Tim Bergsten created this Ning Network.

“In the spring, at the end of the day, you should smell like dirt.” - Margaret Atwood

I've succeeded in that!  I ran a different combination of trails in Red Rocks today than any I've done before and it was among the most peaceful hours of my running life.  The bright red earth with fresh snow, the cool, still, morning, and the view of the park through the fog were otherworldly.  Really, where else in the world can you stand in one place and see snow covered cactuses, mountains, lakes, and colorful canyons.  It was just me and the dog and the views for a good three miles before we crossed paths with another person.  

It's mornings like this - when it seems that you have the whole world to yourself - that make the sport something more than just a means to fitness.  No one is around to see you run, no one will know if you stop, if your form falls apart, if you walk up the hills or avoid them all together.  Yet, we don't.  It's experiences like this that remind me why I run - not for recognition or to fit in or to have legs that look awesome come shorts season.  I run for me.  I attack the hills when I'm alone because I want to, I run hard when it's just me and the red dirt because I can, I watch my form when it's just me and a dog, because it matters to me, I smile even when I'm the only person on the trail because I'm fortunate enough to be out here doing my thing.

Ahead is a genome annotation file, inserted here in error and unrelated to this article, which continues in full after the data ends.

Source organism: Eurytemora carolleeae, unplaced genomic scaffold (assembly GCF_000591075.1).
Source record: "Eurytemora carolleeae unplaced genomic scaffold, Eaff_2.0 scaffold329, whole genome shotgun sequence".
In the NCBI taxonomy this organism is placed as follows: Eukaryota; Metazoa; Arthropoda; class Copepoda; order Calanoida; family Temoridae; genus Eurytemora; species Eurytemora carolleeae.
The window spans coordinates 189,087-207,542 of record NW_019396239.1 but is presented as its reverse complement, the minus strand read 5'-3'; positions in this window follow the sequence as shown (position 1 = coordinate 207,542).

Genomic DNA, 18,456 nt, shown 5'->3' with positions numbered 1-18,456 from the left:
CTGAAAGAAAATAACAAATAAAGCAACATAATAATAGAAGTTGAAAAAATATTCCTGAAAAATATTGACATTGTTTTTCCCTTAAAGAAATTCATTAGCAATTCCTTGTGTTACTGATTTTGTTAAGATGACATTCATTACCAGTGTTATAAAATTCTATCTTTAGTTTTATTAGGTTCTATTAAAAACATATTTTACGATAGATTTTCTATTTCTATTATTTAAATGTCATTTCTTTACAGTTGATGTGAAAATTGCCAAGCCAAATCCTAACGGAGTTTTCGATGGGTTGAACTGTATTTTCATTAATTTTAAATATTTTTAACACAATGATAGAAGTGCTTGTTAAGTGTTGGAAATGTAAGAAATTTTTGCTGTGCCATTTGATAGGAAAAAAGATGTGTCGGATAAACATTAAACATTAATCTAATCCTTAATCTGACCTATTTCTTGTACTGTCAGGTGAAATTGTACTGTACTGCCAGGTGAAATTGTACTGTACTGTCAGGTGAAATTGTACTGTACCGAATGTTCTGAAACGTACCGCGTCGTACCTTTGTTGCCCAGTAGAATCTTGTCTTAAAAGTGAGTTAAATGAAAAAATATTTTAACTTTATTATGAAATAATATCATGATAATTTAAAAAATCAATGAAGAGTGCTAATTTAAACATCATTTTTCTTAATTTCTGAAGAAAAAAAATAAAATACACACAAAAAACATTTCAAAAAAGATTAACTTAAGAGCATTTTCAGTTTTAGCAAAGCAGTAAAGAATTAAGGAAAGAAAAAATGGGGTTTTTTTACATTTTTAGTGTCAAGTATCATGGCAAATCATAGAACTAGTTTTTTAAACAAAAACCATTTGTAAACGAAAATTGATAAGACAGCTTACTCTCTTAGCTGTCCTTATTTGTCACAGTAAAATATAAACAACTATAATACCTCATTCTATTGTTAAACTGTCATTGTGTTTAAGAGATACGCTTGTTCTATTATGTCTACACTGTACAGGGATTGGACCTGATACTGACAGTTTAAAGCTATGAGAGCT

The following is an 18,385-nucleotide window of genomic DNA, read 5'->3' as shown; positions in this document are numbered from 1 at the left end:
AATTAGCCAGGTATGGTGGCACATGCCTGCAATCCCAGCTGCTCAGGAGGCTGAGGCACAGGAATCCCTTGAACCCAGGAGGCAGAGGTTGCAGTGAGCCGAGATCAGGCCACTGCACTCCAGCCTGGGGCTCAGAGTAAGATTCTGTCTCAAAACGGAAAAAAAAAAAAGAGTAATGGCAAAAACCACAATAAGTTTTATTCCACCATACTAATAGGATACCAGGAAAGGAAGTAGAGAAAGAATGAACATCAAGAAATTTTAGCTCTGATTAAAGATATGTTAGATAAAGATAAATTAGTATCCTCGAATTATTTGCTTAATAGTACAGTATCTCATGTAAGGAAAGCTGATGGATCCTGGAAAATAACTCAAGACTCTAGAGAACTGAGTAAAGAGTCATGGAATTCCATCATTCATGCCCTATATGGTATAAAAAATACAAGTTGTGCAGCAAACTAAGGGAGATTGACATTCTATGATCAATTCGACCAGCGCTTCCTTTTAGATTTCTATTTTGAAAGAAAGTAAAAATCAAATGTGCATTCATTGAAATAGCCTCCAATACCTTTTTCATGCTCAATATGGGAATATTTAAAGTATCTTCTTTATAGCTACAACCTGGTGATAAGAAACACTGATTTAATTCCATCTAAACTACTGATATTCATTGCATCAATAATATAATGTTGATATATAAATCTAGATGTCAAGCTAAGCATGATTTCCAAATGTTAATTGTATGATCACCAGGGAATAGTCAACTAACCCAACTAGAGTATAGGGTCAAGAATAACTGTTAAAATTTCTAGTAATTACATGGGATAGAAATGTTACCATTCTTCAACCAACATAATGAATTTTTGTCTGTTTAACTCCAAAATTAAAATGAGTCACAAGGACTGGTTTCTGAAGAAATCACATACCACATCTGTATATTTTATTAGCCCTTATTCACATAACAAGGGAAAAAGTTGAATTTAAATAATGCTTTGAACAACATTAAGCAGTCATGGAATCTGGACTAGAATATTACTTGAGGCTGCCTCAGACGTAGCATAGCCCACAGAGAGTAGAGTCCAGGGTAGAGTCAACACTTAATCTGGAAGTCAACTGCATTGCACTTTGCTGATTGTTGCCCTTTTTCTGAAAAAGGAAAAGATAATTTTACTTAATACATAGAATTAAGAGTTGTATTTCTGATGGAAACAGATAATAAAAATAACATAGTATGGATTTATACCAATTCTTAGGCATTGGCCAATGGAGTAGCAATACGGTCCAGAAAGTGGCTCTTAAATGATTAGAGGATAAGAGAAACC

We climbed back into the car just as the parking lot was beginning to fill up with hikers and runners. My running tights splattered with mud, her paws bright orange from the dirt.  It was another run that would have felt near impossible a month ago.  In fact, the first time I ran at Red Rocks I convinced myself that I was a fraud, that I had actually lost my ability to run efficiently. Today, I kept hoping that the hills would last just a little longer, because I've worked hard over the last month and what was once lung-crushing, quad-burning agony has become a leisurely run the park.   This bit of fun was a good reminder that a body that is conditioned to run will adjust to new running conditions with time and practice (and patience, but that's a challenge in and of itself).

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